2/17 Dr. De Silva Indrasekara – Nanoscale interface engineering towards clinical translation of optical biosensors
Nanoscale interface engineering towards clinical translation of optical biosensors
Speaker: Dr. Swarnapali De Silva Indrasekara, from the Department of Chemistry, University of North Carolina at Charlotte
When: 12:15pm, 2/17/2020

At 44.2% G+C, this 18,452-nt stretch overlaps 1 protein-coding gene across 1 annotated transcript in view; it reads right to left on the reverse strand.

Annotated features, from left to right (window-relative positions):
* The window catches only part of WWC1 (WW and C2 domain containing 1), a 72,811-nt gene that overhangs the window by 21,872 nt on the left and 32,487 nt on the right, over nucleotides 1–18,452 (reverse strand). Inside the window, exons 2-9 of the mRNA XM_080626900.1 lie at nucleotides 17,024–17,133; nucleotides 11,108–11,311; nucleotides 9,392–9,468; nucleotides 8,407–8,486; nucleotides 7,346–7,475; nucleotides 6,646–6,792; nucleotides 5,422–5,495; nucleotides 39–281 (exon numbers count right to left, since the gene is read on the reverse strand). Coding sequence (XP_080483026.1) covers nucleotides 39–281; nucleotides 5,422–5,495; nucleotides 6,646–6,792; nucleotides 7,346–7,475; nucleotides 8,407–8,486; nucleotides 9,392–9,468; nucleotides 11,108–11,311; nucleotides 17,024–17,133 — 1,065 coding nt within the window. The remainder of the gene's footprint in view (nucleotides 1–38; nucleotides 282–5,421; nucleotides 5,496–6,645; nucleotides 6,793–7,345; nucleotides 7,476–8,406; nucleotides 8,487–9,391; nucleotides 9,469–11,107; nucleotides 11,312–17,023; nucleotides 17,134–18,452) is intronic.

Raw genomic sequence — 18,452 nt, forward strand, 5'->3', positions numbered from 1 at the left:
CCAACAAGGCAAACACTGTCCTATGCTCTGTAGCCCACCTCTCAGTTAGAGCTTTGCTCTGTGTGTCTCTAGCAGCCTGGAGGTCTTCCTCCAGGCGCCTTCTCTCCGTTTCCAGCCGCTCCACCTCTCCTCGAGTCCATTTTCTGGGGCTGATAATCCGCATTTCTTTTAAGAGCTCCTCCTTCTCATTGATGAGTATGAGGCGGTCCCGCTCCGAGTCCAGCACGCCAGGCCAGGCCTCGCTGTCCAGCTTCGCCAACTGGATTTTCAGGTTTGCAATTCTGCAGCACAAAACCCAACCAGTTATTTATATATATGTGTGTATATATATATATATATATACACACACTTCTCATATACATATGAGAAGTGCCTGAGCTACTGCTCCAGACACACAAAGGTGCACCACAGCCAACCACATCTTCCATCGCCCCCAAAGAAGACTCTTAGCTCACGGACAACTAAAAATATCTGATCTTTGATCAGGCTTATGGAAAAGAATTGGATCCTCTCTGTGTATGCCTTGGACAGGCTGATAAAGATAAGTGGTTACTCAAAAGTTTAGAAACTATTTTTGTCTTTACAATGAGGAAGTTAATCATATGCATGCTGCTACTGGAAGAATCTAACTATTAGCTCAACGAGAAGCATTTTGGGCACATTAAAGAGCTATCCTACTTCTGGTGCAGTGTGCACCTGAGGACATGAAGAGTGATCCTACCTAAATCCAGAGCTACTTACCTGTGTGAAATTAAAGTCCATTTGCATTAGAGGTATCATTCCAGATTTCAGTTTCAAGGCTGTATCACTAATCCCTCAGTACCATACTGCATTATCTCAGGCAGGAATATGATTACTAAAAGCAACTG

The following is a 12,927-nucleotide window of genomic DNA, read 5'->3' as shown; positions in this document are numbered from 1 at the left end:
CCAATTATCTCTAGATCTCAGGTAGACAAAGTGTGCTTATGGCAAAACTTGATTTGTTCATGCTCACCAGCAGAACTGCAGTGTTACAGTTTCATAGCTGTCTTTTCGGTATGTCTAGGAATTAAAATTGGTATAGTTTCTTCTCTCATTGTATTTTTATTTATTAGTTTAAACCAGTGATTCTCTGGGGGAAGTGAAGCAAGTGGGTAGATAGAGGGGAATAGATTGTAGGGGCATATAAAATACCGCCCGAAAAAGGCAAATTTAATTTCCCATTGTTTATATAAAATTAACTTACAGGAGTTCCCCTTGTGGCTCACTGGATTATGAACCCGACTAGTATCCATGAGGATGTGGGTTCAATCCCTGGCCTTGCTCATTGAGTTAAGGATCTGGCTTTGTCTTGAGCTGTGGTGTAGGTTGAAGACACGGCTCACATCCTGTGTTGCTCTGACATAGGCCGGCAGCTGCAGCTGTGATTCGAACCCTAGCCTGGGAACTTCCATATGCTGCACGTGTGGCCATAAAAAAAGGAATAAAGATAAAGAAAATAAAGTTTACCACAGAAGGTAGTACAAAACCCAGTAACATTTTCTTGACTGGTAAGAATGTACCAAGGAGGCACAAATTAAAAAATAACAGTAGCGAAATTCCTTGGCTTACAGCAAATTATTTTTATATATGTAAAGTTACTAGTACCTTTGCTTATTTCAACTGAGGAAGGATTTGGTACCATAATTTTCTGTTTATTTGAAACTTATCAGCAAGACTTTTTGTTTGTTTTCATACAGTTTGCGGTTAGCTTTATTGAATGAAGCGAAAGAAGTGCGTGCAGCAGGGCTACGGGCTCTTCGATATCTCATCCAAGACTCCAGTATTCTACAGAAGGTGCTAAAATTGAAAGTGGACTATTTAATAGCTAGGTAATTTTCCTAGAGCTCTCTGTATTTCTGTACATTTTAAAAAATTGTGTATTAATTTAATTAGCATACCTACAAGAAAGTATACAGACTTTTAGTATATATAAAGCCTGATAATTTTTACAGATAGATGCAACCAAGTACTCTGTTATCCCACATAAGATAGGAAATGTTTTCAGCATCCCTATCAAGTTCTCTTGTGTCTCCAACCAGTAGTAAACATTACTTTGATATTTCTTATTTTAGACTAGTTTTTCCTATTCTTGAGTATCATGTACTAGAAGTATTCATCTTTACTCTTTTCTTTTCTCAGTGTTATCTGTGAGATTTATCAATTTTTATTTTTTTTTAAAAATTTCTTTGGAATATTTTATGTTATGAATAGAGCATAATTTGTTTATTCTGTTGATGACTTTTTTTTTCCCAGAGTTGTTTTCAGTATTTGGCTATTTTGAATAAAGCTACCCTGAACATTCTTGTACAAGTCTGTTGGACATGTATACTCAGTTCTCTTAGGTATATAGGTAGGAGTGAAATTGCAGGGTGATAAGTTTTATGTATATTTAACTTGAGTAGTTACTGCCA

Optically active nanomaterials (NMs), in particular, gold nanomaterials have been widely explored as a next generation material for biomedical applications ranging from imaging to diagnosis and therapy. It is mainly due to their unique chemical, optical, and thermal properties. We use the extraordinary ability of NMs to concentrate light in a confined area that makes NMs highly sensitive to local environmental changes, thereby enabling NMs to act as nano-detectors. Using nano-detectors, we were able to selectively identify diseased cells from healthy cells and also to directly detect nucleic acid biomarkers of Malaria in blood with universally high sensitivity. Efficient clinical translation of NMs-based technologies requires not only their performance, but also their behavior in complex biological environments to be carefully controlled, optimized, and well-understood. I will share (i) what we have learned about the dynamic interactions at the nano-bio interfaces, and (ii) our initial on understanding NM interfaces using scattering spectroscopy and integrating that knowledge to design diagnostic biosensors.